Rev. Dr. Joan Campbell of the Chautauqua Institution and Rev. Dr. Ken Chalker of the First United Methodist Church followed by announcing the movement's "action steps," which include educating congregations on the moral and social issues of education, child welfare, poverty, health care, inclusion, regional equity and housing, "engaging members of our congregations in the democratic process, including voting," working with other communities to build a statewide movement, and promoting civility and respect, especially during the electoral season. Under the heading of educating congregations, the movement pledges to support the upcoming NOAH Regional Equity Summit on May 26 and InterAct Cleveland's Forum on Pluralism and Civility in June, and promises to "host an educational event on the TEL/TABOR amendment" in the fall. At this point in the proceedings Rev. Chalker departed from the carefully circumspect rhetoric of other participants and said that he was there to "kick butt and name names," referring specifically (for the only time in the event) to the Ohio Restoration Project and Patriot Pastors. He stressed the importance of letting people know that "their vote is so important for issues about which we all care - our kids, education, health care, equity in housing, and accepting diversity," and of standing "against voices saying that if you believe in God, there is only one way to vote - that is wrong!"

During the Q and A, representatives of the group denied any intention to endorse specific candidates, saying that they will "address policies" and that "policies will determine the leaders"; resisted the idea that the movement sprang up solely in reaction to the Ohio Restoration Project; denied that the movement would contribute to the nastiness of election campaigns; disputed the claim of right-wing religious leaders that their opposition to abortion and gay marriage is no different from past clergy's opposition to slavery or support for civil rights; and acknowledged as a boundary to their activities that they would not explicitly, or by obvious implication, endorse any particular candidate for office. In connection with the last answer, Rabbi Block made the point that "God is not affiliated with a political party," and that "religion should not be the servant of the state, but the conscience of the state, and the state should not be the tool of any sectarian group."


At 10:38 AM, Blogger Jill said...

Anyone who is a parent who worries about child placement issues at school knows that you never name names when you want to get your child into a particular class. You describe the child's needs and the type of teacher and environment within which that child best functions and learns.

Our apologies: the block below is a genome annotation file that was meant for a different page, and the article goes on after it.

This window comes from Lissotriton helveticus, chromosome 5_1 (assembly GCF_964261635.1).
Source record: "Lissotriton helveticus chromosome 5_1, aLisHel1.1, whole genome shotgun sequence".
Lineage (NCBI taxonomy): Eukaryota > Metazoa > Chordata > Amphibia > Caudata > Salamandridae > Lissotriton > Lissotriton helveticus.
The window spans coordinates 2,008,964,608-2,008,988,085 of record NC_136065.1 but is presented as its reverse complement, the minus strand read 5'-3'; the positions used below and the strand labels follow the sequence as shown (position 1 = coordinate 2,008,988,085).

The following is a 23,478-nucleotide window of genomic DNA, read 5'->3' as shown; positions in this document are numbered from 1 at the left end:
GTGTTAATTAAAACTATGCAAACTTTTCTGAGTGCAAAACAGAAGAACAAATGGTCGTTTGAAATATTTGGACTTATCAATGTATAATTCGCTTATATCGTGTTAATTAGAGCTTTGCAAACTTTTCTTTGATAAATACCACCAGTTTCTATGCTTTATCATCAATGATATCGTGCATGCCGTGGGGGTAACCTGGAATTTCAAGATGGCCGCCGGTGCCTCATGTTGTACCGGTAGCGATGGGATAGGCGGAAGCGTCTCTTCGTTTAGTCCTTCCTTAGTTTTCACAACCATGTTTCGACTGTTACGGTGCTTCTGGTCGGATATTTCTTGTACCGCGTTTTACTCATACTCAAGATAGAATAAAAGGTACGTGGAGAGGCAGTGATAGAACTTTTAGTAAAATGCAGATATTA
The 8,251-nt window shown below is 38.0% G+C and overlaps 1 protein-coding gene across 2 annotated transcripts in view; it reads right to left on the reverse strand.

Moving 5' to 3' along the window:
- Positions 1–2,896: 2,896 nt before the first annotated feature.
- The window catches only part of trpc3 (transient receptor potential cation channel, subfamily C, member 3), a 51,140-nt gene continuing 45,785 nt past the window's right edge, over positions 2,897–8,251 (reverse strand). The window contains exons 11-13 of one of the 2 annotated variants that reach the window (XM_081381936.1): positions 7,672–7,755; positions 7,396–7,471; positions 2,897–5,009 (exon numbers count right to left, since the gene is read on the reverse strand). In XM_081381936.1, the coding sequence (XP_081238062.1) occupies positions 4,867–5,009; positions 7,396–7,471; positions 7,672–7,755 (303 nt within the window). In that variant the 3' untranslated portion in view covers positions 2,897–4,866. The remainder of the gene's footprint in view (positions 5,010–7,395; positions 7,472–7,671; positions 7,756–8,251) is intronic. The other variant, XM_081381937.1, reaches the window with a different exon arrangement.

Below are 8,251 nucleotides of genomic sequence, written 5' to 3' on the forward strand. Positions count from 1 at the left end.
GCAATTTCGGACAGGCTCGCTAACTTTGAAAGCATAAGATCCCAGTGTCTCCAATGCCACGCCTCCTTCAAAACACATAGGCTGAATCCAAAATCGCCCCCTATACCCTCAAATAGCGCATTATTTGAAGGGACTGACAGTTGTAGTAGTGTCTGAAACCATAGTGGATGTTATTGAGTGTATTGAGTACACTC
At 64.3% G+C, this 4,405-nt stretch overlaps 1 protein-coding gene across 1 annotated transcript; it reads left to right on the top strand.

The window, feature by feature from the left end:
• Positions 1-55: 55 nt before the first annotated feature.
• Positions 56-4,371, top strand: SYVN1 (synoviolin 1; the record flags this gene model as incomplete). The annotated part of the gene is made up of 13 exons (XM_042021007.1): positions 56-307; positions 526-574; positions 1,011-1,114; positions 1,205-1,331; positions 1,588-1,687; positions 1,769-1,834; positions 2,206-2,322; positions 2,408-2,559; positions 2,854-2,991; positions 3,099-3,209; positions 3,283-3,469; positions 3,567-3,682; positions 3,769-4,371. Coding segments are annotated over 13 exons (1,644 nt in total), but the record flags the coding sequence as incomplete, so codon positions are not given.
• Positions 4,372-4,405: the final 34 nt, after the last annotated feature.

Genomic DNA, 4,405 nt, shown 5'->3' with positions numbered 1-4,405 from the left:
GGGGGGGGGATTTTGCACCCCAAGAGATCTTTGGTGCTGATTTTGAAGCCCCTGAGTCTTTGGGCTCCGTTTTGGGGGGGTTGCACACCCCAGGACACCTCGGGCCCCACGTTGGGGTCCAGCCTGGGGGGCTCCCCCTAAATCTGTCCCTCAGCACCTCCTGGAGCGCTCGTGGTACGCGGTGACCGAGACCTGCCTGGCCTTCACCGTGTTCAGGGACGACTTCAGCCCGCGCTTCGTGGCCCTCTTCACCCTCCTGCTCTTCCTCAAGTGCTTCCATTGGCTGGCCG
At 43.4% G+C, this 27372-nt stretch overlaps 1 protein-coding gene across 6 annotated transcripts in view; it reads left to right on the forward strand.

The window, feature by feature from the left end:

That is what this gathering is saying: we're not going to tell you who to vote for. We're going to discuss and educate and learn about policy and policy implications. Then you decide for yourself who you think best embodies what you want to see happen.

I, for one, like that approach.

At 3:56 AM, Blogger Dave Hickman said...

“Uniting Diverse Religious Voices to Achieve Social Justice” http://www.webelieveohio.org/

I attended the debut for “We Believe” Ohio in the Columbus neighborhood of Old Town East last March. I found this group inspiring even though I’m not religious.

Since then, I attended a potluck, at Rev. Eric William’s Northwest Columbus church, for a screening of PBS “NOW” show featuring Ohio Patriot Pastors Russell Johnson and Rod Parsely as well as Rev. Williams who spoke on behalf of progressive pastors who filed an IRS complaint against Johnson and Parsley’s religious political organizations.

Because this show aired prior to Ohio’s primary, Ken Blackwell and Jim Petro, the Republican primary candidates for Governor, were also featured to show the division within Ohio’s Republican Party between moderates and conservatives. (via Brad Blog)

I spoke with Eric Williams at a Downtown Columbus reception after a debate between Russell Johnson and Jim Wallis that had seated nearly 400 people at Capital Theatre. (Incidentally, a promotional folder that I picked-up here, regarding Johnson’s Ohio Restoration Project was sent to PBS “NOW” producers prior to taping the above show)

Also, I sat across from Rev. Tim Ahrens during The Free Press Annual Awards banquet in Columbus. Rev. Ahrens received an award for “We Believe Ohio” and other causes

I believe “We Believe” is more about Social Justice than being partisan. But, from my observations, “We Believe” has many “progressive” issue supporters

“We Believe” mission below